serviceable tires and two new spares, all of which can be
used for the next event. This provides us with a complete
set of spares in case the event is particularly brutal on
tires. To be totally prepared, we should have gone to
Michigan with ten new rally tires, six snow tires and six
Showroom Stock tires for the tarmac stages. But we couldn't
afford to be totally prepared and, in the end, that was
Halfway through the first season I asked MFI Power in
Garden Grove, Calif, to rebuild the engine. John Mueller
focused on a broad powerband with strong low-end torque
rather than maximum horsepower. With the stock gearing, we
had often found ourselves lugging out of sandy, uphill
corners at the bottom of second or third gear.
For the most part, Mueller rebuilt the engine to stock
specifications, porting and polishing where possible.
However, he lightened the crankshaft by five pounds and
dropped another nine pounds off the clutch and flywheel
assembly to maximize off boost performance. He knife-edged
the crank and machined the flywheel from aluminum stock. We
added Torco 5W30 synthetic racing oil to provide maximum
protection and minimum friction. We think Torco might have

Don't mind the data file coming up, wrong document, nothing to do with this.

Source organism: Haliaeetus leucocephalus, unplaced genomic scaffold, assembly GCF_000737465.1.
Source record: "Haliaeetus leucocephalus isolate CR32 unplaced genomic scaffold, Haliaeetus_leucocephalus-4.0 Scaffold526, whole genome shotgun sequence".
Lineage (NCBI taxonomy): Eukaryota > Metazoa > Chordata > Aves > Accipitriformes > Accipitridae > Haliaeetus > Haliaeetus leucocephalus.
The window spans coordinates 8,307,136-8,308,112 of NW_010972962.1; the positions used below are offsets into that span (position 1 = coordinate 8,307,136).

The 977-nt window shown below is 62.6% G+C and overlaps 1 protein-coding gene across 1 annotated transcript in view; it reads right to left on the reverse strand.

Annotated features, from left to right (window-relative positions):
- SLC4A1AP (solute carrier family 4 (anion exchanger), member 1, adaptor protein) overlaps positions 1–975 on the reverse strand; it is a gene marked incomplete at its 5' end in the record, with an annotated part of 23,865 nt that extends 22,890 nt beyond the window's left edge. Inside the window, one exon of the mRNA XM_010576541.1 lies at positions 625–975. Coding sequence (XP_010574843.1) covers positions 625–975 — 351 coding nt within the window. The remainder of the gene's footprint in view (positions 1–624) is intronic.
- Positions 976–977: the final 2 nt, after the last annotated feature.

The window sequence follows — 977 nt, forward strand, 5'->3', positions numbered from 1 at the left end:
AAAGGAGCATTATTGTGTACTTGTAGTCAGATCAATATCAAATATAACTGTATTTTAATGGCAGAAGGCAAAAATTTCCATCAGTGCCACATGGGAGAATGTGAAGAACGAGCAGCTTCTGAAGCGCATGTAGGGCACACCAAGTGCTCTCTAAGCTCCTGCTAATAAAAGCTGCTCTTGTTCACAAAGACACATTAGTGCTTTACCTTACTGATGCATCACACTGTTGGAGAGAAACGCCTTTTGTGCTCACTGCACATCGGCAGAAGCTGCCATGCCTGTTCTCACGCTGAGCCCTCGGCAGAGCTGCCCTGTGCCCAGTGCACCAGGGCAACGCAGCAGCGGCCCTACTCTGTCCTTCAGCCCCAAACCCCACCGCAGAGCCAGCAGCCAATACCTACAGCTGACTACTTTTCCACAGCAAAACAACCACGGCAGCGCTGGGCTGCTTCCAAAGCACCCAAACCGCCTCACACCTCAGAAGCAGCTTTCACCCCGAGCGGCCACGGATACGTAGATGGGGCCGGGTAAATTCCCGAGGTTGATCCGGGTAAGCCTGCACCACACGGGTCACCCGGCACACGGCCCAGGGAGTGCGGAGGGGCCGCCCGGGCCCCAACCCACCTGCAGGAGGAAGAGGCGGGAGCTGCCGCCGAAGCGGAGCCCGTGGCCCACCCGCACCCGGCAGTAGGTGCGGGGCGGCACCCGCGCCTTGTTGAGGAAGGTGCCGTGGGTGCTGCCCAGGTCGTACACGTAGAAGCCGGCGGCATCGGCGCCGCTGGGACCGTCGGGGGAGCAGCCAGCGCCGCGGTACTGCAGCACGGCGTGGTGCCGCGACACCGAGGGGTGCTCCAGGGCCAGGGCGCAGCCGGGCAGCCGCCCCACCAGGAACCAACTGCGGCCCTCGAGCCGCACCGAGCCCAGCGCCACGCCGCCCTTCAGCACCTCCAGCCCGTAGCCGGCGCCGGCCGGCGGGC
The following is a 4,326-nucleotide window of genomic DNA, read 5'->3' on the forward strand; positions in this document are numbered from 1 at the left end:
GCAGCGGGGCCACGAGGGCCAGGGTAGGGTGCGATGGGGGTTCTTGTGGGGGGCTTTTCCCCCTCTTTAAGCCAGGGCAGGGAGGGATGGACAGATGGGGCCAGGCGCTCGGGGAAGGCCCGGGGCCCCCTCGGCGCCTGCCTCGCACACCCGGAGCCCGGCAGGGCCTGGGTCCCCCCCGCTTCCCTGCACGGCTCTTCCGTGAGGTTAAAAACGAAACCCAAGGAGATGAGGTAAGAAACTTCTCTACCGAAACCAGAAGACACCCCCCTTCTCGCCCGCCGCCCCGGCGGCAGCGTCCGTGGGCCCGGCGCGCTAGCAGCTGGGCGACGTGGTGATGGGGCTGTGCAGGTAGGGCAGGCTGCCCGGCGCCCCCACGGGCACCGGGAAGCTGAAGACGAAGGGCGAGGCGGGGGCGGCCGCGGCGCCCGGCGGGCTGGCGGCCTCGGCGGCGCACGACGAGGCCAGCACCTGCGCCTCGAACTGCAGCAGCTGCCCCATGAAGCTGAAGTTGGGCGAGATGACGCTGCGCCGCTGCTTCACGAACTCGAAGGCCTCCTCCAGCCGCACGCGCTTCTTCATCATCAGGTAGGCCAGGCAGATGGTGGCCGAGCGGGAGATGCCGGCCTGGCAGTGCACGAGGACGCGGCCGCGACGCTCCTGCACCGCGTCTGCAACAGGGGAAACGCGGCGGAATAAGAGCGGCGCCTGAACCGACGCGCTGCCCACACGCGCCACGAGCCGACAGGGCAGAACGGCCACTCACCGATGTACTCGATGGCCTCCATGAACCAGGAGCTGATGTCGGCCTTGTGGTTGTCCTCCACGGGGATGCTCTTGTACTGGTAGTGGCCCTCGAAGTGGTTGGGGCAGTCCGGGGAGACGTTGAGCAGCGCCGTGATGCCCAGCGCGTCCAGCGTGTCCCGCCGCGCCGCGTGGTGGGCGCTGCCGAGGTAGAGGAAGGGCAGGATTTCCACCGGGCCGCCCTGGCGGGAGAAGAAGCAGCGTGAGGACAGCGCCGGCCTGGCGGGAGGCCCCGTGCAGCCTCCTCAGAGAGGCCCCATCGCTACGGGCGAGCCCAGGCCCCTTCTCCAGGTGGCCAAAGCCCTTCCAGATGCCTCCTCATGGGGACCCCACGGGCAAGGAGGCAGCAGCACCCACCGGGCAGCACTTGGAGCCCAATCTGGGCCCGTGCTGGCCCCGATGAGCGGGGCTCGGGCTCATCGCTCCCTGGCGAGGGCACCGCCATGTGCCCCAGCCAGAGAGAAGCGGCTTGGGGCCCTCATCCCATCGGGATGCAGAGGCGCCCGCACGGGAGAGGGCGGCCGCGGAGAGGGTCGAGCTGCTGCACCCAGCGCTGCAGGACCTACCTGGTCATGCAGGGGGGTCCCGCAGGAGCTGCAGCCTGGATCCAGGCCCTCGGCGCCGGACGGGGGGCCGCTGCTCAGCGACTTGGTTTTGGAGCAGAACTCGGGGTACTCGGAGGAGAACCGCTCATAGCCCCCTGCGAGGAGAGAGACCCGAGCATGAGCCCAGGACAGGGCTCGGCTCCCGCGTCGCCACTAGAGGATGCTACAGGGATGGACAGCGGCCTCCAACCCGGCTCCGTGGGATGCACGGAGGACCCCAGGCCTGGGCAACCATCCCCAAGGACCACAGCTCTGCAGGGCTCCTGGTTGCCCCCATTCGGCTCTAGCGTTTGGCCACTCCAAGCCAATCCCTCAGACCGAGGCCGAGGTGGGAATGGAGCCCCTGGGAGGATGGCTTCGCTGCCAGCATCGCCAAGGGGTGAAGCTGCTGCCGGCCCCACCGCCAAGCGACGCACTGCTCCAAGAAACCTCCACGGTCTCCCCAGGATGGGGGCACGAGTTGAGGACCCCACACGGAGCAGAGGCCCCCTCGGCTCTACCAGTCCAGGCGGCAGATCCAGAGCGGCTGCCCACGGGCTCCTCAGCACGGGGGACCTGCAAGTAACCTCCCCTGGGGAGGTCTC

saved the engine when we lost all the oil in Michigan.
The result was an estimated 190 horsepower compared with
135 hp stock. We selected a Centerforce competition clutch
and pressure plate designed for an RX-7 to handle the
increased horsepower and the abuse of rallying. Road/Race
designed a pair of hood ducts to extract hot air from the
engine compartment. These reduced engine temperatures at the
hot weather events, and we could see the hot airwaves coming
out of the engine while waiting for the start of stages.
Our most exotic piece of equipment, a close ratio
competition gearbox, was installed late this past season.
Our top speed has dropped to somewhere in the 90s, but the
gearing has really paid off
Competing for an SCCA National PRO Rally championship is
not cheap and should not be considered a grassroots
motorsport any more than IMSA Firestone Firehawk is
grassroots road racing. However, it is possible to run a
Divisional series or selected National events on a budget.
For my money, there's not a more exciting or fascinating
form of the sport available.
When he's not racing in PRO Rallies, Mitch McCullough
is involved in motorsports public relations for various